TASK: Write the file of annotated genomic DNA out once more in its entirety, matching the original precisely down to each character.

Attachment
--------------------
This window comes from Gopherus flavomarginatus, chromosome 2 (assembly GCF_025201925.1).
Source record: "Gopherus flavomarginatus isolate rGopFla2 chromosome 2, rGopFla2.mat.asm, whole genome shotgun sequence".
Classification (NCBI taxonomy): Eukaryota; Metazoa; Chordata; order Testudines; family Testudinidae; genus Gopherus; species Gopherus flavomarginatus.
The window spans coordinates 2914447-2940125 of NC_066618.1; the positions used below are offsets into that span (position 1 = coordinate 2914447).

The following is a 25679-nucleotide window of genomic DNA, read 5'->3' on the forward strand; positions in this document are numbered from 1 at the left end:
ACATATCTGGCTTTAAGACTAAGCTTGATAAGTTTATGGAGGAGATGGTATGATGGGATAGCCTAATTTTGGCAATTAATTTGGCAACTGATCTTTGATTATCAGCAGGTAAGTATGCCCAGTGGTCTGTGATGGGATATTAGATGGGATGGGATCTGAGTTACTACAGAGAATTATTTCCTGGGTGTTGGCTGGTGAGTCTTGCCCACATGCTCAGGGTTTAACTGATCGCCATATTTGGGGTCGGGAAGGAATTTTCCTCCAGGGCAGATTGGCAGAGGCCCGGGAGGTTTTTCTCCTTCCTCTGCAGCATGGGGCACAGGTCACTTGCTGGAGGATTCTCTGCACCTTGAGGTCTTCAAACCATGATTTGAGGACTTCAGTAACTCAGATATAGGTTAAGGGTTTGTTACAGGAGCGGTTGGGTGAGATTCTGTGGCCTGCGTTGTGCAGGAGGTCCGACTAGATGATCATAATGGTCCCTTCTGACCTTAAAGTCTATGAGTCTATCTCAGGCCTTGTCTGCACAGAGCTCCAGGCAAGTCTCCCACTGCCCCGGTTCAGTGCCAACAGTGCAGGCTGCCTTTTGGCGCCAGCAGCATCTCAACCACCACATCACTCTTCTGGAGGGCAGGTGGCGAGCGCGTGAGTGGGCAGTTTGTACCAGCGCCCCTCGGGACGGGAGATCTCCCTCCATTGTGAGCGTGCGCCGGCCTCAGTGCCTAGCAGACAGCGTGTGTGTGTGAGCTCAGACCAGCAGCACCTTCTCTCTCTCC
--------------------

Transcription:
This window comes from Gopherus flavomarginatus, chromosome 2 (assembly GCF_025201925.1).
Source record: "Gopherus flavomarginatus isolate rGopFla2 chromosome 2, rGopFla2.mat.asm, whole genome shotgun sequence".
Classification (NCBI taxonomy): Eukaryota; Metazoa; Chordata; order Testudines; family Testudinidae; genus Gopherus; species Gopherus flavomarginatus.
The window spans coordinates 2914447-2940125 of NC_066618.1; the positions used below are offsets into that span (position 1 = coordinate 2914447).

The following is a 25679-nucleotide window of genomic DNA, read 5'->3' on the forward strand; positions in this document are numbered from 1 at the left end:
ACATATCTGGCTTTAAGACTAAGCTTGATAAGTTTATGGAGGAGATGGTATGATGGGATAGCCTAATTTTGGCAATTAATTTGGCAACTGATCTTTGATTATCAGCAGGTAAGTATGCCCAGTGGTCTGTGATGGGATATTAGATGGGATGGGATCTGAGTTACTACAGAGAATTATTTCCTGGGTGTTGGCTGGTGAGTCTTGCCCACATGCTCAGGGTTTAACTGATCGCCATATTTGGGGTCGGGAAGGAATTTTCCTCCAGGGCAGATTGGCAGAGGCCCGGGAGGTTTTTCTCCTTCCTCTGCAGCATGGGGCACAGGTCACTTGCTGGAGGATTCTCTGCACCTTGAGGTCTTCAAACCATGATTTGAGGACTTCAGTAACTCAGATATAGGTTAAGGGTTTGTTACAGGAGCGGTTGGGTGAGATTCTGTGGCCTGCGTTGTGCAGGAGGTCCGACTAGATGATCATAATGGTCCCTTCTGACCTTAAAGTCTATGAGTCTATCTCAGGCCTTGTCTGCACAGAGCTCCAGGCAAGTCTCCCACTGCCCCGGTTCAGTGCCAACAGTGCAGGCTGCCTTTTGGCGCCAGCAGCATCTCAACCACCACATCACTCTTCTGGAGGGCAGGTGGCGAGCGCGTGAGTGGGCAGTTTGTACCAGCGCCCCTCGGGACGGGAGATCTCCCTCCATTGTGAGCGTGCGCCGGCCTCAGTGCCTAGCAGACAGCGTGTGTGTGTGAGCTCAGACCAGCAGCACCTTCTCTCTCTCC